In Missouri, half of the meth defendants prosecuted in federal court are Mexican couriers caught with two- and five-pound packages of meth. The rest of the defendants are white guys who cook with cold pills. The biker that Jake Grellner busted with DEA help will be doing 25 years for getting caught with more than 10,000 cold pills and a lab that held three ounces of meth, enough to keep only a half dozen tweakers high for a week. Yet Grellner said the biker is among his top five all-time busts.
Overall, drug prosecutions have darkened the population of federal prisons. At least in this respect, methamphetamine is different. In 1994, nearly 73 percent of the year's 1,000 new federal meth inmates were white. When the Mexicans took over the meth business, the white percentage dropped to about 60 percent. Then it stabilized, reflecting the trade's swing to the Midwest. As the total number of meth inmates rises, the whites among them have actually halted the shrinking representation of white convicts in the federal prison population, which bottomed out at about 30 percent in 2000. The odds that a white federal inmate is behind bars for meth were 1 in 15 in 1994; they're now 1 in 8.
Perhaps it's a crude form of racial justice that a new drug epidemic has begun to restore the prisons' demographic balance. And a bill introduced last May by Sen. Charles Schumer, the New York Democrat, would accelerate this trend. At present meth cooks do more time than heroin, powder cocaine, and pot dealers, but they still don't do as much time as crack dealers. Schumer wants federal penalties for meth to be the same as those for crack. His proposal would increase the average meth sentence by 30 percent, from 88.5 months to 115. That would further whiten the federal inmate population.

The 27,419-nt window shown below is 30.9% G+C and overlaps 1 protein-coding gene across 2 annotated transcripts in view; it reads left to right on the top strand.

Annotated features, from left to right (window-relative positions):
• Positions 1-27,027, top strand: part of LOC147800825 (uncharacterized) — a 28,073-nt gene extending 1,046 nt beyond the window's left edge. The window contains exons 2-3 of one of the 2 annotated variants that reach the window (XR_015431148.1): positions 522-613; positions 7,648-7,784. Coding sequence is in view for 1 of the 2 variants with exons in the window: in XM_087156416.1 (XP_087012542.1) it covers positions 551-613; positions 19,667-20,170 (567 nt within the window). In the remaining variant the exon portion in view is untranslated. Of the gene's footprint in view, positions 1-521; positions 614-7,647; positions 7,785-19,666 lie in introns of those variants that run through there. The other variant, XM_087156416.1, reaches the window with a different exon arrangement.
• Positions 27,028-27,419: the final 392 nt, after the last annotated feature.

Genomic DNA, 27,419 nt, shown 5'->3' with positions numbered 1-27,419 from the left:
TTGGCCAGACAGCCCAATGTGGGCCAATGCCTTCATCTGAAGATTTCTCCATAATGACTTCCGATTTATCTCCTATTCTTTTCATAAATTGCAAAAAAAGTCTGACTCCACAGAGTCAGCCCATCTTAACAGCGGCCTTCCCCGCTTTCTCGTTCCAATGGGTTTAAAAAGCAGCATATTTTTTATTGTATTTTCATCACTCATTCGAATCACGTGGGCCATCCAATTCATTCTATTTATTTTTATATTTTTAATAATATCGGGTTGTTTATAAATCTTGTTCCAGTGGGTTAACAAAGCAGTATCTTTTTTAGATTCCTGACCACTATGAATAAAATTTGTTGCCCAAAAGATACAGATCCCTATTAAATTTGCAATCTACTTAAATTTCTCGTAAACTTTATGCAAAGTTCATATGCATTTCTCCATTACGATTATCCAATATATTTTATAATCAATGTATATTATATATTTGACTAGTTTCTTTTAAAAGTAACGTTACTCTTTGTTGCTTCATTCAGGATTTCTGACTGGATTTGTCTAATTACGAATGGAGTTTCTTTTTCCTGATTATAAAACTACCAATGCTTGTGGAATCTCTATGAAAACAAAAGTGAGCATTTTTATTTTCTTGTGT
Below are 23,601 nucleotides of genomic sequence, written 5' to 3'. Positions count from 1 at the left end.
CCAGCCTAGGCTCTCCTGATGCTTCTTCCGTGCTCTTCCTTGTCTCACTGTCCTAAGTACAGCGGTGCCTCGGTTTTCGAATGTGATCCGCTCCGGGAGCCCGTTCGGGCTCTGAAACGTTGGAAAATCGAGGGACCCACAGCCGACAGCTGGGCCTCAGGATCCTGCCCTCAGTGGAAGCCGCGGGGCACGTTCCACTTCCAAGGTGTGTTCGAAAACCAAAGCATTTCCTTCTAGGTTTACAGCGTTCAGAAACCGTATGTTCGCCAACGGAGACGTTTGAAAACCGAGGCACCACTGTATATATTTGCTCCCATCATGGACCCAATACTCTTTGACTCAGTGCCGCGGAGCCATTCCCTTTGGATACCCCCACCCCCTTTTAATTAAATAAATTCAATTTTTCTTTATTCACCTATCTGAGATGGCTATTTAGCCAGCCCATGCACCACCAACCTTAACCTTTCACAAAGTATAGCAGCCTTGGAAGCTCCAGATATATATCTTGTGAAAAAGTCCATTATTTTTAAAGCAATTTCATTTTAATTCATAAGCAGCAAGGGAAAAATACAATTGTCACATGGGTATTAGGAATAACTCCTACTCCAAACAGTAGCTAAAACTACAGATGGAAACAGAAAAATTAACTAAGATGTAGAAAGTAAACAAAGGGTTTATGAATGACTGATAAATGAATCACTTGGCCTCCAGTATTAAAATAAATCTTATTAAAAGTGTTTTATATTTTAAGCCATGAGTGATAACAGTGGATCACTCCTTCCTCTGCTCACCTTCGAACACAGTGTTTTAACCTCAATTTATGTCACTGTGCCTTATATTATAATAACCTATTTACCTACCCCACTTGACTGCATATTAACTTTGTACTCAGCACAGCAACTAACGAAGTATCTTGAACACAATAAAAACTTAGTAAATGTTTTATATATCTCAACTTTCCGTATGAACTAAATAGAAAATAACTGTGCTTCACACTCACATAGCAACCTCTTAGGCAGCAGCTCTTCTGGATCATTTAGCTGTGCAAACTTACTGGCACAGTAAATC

The nation is on the verge of creating another class of drug offenders who measure their sentences in decades. But do we want to foot the bill, at more than $20,000 per inmate per year, for Beavis and Butt-Head meth cooks?
With buckets of federal money, smart cops like Grellner and Wright have been able to arrest more people. The problem is that those arrests haven't reduced America's abuse of meth. In 2003, treatment centers in Missouri reported a rise in the number of patients seeking detox for meth for the 13th straight year. And the street price of meth is stable, meaning that despite soaring lab busts, there's a steady supply of product. The crackdown isn't working, and it may be time to try something else.
"If you want to stop throwing money at the problem," said Jake Grellner, "get rid of the pseudoephedrine."
The adrenaline rush and camaraderie of a drug cop's job promote a sort of frat-boy machismo, and narcs sometimes walk, talk and dress a little like the coke dealers and bikers they chase.